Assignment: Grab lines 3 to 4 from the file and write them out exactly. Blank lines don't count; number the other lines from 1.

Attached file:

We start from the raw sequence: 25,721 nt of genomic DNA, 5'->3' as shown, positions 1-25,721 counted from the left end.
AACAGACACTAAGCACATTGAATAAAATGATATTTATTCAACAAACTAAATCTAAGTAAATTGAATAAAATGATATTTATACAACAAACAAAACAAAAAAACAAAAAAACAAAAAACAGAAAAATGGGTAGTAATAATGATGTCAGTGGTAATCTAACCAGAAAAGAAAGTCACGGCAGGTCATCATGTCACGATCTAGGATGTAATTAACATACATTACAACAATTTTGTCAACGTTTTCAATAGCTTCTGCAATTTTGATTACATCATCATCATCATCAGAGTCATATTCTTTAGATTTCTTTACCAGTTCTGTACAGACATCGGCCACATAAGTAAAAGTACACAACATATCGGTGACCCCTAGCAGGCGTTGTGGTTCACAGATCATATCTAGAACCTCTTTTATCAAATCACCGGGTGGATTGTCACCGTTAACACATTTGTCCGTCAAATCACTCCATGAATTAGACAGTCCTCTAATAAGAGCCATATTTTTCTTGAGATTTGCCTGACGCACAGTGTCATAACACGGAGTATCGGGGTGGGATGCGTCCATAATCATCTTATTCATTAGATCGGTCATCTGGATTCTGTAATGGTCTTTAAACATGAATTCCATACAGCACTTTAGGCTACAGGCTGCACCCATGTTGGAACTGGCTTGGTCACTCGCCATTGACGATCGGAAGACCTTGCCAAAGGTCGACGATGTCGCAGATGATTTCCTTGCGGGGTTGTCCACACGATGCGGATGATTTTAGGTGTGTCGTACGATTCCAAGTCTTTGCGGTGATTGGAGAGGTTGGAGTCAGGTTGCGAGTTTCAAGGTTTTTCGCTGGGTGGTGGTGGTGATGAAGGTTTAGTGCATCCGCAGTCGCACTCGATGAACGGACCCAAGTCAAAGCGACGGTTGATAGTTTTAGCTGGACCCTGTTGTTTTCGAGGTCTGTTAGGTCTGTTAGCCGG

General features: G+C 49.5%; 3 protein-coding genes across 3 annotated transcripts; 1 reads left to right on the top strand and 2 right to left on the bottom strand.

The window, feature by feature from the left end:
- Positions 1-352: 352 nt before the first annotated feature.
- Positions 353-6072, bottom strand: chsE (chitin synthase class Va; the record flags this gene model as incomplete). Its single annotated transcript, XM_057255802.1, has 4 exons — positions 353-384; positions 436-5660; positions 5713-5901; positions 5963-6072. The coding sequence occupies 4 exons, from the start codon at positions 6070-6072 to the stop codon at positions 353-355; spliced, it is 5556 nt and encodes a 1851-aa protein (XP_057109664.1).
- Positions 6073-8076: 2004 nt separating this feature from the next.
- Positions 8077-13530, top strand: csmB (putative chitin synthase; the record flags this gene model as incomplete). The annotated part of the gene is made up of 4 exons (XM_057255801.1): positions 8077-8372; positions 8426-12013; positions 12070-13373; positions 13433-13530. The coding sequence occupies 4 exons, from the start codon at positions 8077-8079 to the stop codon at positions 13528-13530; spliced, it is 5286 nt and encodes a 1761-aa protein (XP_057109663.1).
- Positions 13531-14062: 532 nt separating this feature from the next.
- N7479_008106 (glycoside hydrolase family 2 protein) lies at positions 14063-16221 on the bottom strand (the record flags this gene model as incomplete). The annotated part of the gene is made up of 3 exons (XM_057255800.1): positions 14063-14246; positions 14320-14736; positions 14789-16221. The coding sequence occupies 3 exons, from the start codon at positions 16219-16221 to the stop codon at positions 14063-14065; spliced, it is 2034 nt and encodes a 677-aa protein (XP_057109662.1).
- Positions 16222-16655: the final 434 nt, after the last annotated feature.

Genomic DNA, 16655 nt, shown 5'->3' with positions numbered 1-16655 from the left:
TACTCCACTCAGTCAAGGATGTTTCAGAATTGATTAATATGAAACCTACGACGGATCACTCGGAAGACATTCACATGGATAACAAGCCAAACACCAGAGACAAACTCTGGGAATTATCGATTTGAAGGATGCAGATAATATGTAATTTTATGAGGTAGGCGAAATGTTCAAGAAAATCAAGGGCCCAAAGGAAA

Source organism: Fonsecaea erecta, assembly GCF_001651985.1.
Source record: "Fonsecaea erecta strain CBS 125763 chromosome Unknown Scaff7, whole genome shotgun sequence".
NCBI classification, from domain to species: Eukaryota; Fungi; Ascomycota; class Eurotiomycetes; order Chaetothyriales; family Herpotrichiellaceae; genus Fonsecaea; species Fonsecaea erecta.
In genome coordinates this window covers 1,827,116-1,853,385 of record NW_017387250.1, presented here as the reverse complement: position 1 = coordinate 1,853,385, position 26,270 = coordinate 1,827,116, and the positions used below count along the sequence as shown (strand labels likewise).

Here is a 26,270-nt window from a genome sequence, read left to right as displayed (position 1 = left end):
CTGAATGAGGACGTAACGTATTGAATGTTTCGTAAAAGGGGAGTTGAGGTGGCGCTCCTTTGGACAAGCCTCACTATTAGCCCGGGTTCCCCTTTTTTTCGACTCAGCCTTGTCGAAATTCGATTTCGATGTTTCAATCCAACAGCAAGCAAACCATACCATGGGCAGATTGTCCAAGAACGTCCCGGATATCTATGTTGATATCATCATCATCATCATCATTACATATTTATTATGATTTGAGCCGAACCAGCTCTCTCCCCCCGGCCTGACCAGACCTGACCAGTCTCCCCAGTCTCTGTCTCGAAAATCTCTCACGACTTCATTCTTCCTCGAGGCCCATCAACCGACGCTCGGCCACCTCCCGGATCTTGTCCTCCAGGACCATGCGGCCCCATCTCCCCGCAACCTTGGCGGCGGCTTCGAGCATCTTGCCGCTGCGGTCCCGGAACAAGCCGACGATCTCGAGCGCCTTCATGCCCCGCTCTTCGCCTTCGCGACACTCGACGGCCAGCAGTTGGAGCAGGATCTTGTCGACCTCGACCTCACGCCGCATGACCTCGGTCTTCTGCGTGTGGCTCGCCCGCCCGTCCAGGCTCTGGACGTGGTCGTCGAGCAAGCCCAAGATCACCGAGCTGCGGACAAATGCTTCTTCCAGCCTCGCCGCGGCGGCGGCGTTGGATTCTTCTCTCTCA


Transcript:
General features: G+C 49.5%; 3 protein-coding genes across 3 annotated transcripts; 1 reads left to right on the top strand and 2 right to left on the bottom strand.

The window, feature by feature from the left end: